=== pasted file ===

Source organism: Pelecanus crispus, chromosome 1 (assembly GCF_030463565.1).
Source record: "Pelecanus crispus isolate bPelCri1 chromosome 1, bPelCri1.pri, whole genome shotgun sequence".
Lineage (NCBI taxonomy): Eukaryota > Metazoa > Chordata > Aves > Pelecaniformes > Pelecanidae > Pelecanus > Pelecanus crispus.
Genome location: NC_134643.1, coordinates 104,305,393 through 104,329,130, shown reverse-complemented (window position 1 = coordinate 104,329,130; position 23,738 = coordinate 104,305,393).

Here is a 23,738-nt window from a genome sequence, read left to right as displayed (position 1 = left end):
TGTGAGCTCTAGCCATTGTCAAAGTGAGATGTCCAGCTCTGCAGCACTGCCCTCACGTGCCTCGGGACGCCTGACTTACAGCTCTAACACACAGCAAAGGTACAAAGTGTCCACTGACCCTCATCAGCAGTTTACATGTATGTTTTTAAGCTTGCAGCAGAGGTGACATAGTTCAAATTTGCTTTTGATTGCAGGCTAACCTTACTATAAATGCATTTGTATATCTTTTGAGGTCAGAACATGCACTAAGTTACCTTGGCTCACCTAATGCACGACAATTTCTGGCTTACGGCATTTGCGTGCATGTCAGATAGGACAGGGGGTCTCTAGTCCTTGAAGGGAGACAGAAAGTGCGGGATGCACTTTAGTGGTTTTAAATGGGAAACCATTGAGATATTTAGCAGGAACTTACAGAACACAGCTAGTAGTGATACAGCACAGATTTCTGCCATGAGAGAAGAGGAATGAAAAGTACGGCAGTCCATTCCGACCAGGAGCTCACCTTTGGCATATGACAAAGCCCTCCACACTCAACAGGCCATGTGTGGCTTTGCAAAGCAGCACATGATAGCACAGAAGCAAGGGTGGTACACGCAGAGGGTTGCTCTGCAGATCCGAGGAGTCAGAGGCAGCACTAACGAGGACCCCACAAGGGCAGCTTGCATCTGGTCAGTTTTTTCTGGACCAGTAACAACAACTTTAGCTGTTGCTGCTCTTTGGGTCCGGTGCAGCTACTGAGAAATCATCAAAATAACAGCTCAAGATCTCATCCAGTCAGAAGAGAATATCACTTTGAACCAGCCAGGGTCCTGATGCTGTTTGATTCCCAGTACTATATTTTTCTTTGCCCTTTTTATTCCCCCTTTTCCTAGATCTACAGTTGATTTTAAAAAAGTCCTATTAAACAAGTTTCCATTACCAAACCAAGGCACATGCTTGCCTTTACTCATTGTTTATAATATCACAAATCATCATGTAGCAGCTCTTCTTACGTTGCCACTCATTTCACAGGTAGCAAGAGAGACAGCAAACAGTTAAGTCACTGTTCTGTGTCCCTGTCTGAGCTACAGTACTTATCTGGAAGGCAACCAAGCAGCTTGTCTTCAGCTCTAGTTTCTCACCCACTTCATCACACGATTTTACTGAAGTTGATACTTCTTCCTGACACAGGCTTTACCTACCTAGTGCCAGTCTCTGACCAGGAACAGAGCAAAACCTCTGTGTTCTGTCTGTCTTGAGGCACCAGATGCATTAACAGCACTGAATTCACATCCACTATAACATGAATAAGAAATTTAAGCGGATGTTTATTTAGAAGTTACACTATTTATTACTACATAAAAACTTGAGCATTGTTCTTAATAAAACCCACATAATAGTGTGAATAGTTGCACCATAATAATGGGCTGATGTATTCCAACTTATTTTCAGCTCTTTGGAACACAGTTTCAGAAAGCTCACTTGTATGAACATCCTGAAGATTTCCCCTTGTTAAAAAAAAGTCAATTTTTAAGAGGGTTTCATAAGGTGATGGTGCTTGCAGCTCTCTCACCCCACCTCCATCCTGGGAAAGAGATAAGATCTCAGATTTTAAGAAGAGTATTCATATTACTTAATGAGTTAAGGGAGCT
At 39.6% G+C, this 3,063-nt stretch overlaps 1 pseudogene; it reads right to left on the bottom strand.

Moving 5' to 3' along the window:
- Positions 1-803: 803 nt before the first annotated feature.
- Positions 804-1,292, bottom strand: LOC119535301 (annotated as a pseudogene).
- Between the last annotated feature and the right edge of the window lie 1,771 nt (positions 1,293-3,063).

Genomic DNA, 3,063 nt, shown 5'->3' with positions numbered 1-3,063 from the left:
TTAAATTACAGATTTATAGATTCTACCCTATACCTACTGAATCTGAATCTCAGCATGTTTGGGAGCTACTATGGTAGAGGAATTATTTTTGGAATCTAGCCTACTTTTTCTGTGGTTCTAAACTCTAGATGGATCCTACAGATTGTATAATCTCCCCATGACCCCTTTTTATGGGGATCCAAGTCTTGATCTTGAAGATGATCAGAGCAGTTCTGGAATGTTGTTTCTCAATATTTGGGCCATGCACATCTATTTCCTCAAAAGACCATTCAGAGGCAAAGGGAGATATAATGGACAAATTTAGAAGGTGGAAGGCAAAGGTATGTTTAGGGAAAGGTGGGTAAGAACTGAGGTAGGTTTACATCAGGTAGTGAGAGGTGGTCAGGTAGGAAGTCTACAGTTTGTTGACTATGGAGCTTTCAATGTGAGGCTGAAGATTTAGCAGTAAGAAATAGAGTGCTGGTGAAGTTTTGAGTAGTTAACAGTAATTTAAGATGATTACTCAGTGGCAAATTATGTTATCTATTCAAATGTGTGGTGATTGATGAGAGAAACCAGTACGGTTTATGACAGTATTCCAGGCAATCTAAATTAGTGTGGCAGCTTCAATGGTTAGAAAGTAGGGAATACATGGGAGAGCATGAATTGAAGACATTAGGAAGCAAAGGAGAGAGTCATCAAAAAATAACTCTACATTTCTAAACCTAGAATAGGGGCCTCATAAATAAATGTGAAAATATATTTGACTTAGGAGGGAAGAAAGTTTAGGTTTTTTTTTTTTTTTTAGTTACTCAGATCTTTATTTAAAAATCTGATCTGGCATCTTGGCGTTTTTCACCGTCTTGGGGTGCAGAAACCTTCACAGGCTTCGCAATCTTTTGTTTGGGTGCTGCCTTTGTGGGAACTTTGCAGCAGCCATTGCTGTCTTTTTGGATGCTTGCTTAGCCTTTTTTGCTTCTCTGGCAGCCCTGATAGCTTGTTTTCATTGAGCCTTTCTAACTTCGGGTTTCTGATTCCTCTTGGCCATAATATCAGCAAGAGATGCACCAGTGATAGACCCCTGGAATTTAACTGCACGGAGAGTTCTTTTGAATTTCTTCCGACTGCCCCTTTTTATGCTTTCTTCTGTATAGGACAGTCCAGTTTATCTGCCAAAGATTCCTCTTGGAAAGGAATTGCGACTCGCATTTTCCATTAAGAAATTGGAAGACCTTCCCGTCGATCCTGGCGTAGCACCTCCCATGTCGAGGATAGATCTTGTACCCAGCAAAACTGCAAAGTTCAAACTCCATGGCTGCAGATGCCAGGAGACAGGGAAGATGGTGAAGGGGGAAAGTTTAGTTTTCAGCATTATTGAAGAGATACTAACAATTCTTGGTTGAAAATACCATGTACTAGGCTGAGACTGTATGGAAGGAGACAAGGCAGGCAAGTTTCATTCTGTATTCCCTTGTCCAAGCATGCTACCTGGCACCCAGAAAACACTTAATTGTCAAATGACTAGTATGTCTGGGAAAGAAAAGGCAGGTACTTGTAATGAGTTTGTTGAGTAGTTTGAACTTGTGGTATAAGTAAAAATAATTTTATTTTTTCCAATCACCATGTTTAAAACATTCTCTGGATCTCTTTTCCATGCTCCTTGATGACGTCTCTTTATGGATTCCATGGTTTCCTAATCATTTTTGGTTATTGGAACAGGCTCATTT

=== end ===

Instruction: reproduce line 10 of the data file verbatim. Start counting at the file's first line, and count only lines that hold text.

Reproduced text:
- Positions 804-1,292, bottom strand: LOC119535301 (annotated as a pseudogene).